National Cancer Survivors Day

This Sunday is National Cancer Survivors Day.  I’ve been thinking a lot about this lately, and you know, sometimes I still can’t believe that this day applies to me. Is it just me, or do you sometimes feel like your whole cancer experience is surreal?  Some days it seems just like yesterday, and some days it seems like it never happened at all.

Today I woke up feeling grateful and thinking, “I’m a cancer veteran.”  But at almost five years out, the whole thing is still really weird for me, and the feelings about it are still conflicting.  Despite my best efforts, at times I feel like cancer is all of me, and then at other times, I feel like it’s absolutely none of me. Those are the extremes that cancer throws at us, so it’s no wonder that we often question what we’re feeling from day to day and wonder if it’s “okay” or even “normal.”
I’ve learned a lot of things over the years.  In honor of National Cancer Survivors Day, here are the top three lessons I’ve come away with:

The guilt is normal:

I’m very lucky that some days I wake up and don’t even notice that I survived cancer.  I feel fine.  Better than fine, actually.  But those days are often ridden with guilt.  Why do I feel okay when others are left with debilitating side-effects or recurrence?  And then other days, my Lymphedema flares up, and I’m reminded that I have my battle scars too.  It’s a very complicated, psychological journey.

Often, when I feel fine, I find myself in a heated internal debate.  In a world where everyone shares the details of their lives on social media, should I hold back or censor my personal celebrations because some of my sisters, and social media friends, are still plagued with active cancer?  Is it ok to share my good news concerning my life or even my cancer experience itself?  Or is it just insensitive?

Right behind cancer itself, guilt is the runner-up for “Jerk of the Year.”  So how do I handle it?

Sometimes I share my news because I want to experience joy like I did pre-cancer, and at other times I can’t get past the guilt, so I don’t.  I try hard not to overanalyze or censor myself in any way, but guilt is a very normal part of dealing with the aftermath of my cancer and everyone else’s around me. It will come and go, likely for a very long time.

I must pursue my goals and be deliberate in my actions:

I look at every day beyond October 31, 2011, as a “bonus day.”  I’m coming up on almost 5 years of bonus days.  Trust, there’s not a day that goes by that I don’t look at the big picture and feel grateful.  With this awakening comes a tremendous sense of relief.  There’s no longer a fear of failure.  My life is a never ending series of opportunities, and I must be deliberate in my actions.  Whatever I hope to achieve, I must take the necessary steps and not waste any time in doing so.  Those travel plans cannot wait.  Those life events I hoped to experience will not make themselves happen.  I’ve never been a woman of inaction, don’t get me wrong, but post-diagnosis, I feel a sense of urgency that I did not feel before.  I have re-prioritized my life, and every day when I wake up, I chisel away at my dreams.  For the past two years, for example, I’ve been training hard to compete in bodybuilding competitions.  It does not matter to me that I’m built like a runner or swimmer or that I have long, lean limbs that do not build muscle easily.  It also doesn’t matter that I have Lymphedema or Sciatica.  Those are obstacles standing in the way of making the most of my bonus days.  I find ways to work around them, and I keep pressing forward.  And, you know what?  I feel good about where I’m heading.  What are your dreams?  Your ambitions?  Your goals?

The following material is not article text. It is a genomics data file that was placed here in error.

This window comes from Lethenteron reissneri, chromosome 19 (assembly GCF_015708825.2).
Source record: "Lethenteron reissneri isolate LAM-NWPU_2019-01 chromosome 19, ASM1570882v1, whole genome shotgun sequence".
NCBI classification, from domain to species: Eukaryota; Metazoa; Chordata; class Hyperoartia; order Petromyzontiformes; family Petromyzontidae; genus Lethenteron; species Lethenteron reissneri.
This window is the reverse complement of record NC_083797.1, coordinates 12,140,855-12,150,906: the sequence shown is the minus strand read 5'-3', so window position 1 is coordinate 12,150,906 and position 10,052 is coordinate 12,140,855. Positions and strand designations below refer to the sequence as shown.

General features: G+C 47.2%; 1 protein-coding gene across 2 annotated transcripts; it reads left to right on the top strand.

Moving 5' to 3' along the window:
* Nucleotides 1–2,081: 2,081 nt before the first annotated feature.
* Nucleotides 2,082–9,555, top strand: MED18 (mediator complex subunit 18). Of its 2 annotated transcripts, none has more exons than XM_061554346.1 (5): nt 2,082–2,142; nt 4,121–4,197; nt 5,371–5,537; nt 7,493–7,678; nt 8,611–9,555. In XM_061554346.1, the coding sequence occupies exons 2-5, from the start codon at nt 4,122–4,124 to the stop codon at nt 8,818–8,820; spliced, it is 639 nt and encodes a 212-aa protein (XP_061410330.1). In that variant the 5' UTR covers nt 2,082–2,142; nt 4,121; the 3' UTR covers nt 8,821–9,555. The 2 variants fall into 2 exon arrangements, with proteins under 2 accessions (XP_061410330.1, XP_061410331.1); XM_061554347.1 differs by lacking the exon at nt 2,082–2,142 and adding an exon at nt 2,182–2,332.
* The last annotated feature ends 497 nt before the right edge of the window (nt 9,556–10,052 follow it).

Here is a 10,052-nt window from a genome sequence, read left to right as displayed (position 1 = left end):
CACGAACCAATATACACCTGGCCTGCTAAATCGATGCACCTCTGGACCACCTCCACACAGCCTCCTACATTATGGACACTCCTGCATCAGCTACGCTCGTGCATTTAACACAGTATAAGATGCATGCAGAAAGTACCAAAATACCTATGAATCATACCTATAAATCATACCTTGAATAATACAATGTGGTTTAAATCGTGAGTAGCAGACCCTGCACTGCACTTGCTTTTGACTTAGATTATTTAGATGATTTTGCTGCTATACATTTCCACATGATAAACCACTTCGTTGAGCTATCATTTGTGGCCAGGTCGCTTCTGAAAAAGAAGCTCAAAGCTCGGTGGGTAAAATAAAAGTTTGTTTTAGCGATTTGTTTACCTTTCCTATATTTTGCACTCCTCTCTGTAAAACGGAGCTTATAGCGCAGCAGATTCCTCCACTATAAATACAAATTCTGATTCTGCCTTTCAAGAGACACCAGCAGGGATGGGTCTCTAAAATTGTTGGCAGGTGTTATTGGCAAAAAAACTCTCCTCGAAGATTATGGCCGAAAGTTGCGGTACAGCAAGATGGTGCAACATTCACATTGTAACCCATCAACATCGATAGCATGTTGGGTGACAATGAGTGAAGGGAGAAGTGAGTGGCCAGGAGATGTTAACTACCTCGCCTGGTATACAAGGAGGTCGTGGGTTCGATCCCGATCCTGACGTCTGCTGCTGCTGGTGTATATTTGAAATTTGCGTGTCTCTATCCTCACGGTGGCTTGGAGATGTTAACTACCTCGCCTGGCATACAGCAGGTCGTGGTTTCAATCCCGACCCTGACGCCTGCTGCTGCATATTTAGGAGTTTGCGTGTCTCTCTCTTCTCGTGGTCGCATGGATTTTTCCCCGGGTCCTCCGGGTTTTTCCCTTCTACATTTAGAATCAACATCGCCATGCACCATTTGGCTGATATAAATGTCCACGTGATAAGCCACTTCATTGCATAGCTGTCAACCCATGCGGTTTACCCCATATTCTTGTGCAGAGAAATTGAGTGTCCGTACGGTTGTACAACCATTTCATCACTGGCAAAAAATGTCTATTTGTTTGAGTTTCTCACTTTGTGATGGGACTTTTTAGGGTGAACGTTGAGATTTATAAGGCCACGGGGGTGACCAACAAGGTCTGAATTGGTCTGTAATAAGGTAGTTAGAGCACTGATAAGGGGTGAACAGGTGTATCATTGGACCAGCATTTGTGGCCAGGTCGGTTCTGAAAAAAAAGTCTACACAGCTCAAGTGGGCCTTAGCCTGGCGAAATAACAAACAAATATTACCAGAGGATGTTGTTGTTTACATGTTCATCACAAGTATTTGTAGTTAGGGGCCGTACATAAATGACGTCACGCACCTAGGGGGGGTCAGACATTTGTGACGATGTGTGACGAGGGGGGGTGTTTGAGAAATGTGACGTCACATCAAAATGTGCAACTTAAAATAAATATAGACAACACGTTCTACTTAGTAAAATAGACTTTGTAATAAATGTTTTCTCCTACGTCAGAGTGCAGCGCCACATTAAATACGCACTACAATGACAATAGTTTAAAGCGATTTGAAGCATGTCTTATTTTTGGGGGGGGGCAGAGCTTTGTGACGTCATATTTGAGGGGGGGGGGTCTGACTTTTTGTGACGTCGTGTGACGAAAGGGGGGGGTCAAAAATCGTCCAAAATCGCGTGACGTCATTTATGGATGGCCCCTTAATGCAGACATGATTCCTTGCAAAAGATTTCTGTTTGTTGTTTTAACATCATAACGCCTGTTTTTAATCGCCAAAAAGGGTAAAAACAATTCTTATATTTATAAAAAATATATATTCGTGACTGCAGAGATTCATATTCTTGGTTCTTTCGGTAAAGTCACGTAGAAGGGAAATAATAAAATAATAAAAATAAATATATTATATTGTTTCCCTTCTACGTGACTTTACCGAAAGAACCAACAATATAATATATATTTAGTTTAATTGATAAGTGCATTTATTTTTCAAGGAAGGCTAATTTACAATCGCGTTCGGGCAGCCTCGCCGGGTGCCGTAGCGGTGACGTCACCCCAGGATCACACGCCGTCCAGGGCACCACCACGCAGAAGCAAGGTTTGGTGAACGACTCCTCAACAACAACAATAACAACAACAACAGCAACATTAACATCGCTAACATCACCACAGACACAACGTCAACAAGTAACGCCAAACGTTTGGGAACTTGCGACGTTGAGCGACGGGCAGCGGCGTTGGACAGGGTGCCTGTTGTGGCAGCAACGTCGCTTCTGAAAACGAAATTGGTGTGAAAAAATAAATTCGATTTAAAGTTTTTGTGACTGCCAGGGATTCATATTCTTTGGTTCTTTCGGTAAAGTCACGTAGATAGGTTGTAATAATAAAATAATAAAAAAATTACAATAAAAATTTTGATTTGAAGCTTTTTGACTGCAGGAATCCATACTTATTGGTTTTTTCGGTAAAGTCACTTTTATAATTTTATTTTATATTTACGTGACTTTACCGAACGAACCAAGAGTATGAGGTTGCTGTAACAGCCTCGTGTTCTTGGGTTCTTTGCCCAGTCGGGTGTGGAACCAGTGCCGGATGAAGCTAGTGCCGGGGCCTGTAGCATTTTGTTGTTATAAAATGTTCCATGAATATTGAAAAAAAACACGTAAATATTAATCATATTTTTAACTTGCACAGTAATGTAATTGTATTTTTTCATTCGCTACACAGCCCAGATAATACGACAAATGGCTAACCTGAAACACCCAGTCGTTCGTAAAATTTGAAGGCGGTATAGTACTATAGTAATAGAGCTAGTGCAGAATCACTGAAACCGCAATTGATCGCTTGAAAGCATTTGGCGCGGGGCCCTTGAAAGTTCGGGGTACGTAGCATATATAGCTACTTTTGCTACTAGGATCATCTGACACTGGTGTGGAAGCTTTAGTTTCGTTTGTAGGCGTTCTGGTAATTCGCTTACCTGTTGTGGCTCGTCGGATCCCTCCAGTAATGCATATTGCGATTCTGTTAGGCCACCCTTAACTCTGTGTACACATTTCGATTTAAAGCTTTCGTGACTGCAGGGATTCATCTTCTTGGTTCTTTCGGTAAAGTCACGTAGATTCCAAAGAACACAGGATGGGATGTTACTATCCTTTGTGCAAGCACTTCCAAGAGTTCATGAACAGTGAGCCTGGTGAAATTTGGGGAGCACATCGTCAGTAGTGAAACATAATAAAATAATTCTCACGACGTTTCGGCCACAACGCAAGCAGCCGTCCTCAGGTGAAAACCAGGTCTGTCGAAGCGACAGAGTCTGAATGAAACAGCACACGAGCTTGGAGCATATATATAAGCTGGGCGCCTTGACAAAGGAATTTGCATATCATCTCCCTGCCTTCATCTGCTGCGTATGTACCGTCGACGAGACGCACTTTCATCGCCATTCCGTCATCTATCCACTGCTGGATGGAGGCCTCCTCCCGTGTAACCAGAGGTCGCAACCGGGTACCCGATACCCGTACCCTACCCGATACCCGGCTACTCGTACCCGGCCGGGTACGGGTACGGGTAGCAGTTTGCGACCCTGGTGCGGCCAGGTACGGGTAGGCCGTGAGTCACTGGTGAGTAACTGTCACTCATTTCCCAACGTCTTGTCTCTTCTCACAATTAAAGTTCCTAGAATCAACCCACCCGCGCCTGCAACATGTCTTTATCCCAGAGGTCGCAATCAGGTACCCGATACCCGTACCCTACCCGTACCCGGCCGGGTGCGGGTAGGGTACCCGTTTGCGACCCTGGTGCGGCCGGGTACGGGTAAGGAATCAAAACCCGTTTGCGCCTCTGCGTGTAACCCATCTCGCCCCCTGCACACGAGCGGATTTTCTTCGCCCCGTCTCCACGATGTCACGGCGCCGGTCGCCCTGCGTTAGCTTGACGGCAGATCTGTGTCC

I must reach out to others:

My cancer diagnosis was the scariest moment of my life.  From the second I ended treatment, volunteering went from something I never did to something I felt led to do.  At first I did charity events–races, auctions, and speaking engagements.  But I eventually realized that there were other outlets where my time and energy might be used as well.  I began my online Facebook community, Victorious Val & the Breast Cancer Crusaders, with just a few of my friends following.  It’s grown to over 4,000 followers, and it’s a place where women can connect during their cancer experiences.  I spend my time managing the page, creating talking points, posting celebrations and milestones and trying to create an environment of kindness and encouragement.  My followers, however, are the heart of the page, and they are the ones who minister to each other during the worst times of their lives.  I have been blessed tenfold with their support, and in all honestly, they do more for me than I do for them.

The title, “National Cancer Survivors Day” possesses a certain celebratory connotation. And while it’s a valid reason to celebrate, here we are in 2016, still losing our brothers and sisters to cancer. Celebrate yourself every day.  And in the breast cancer community, continue to push for more metastatic research.  The best National Cancer Survivors Day will be the one that isn’t celebrated because there’s no such thing as cancer anymore.

Here’s a link to the official webpage of National Cancer Survivors Day:

1 reply
  1. Pam Brumfield-Uriarte
    Pam Brumfield-Uriarte says:

    I choked up reading this. The guilt is such a powerful thing. It can paralyze you. After joining the Breast Cancer Crusaders, I found that this is so normal, and that does help so much. If only it could remove the guilt altogether. Cancer is so much more than people realize when they have never had it. Thanks for this, Val. It really resonated.


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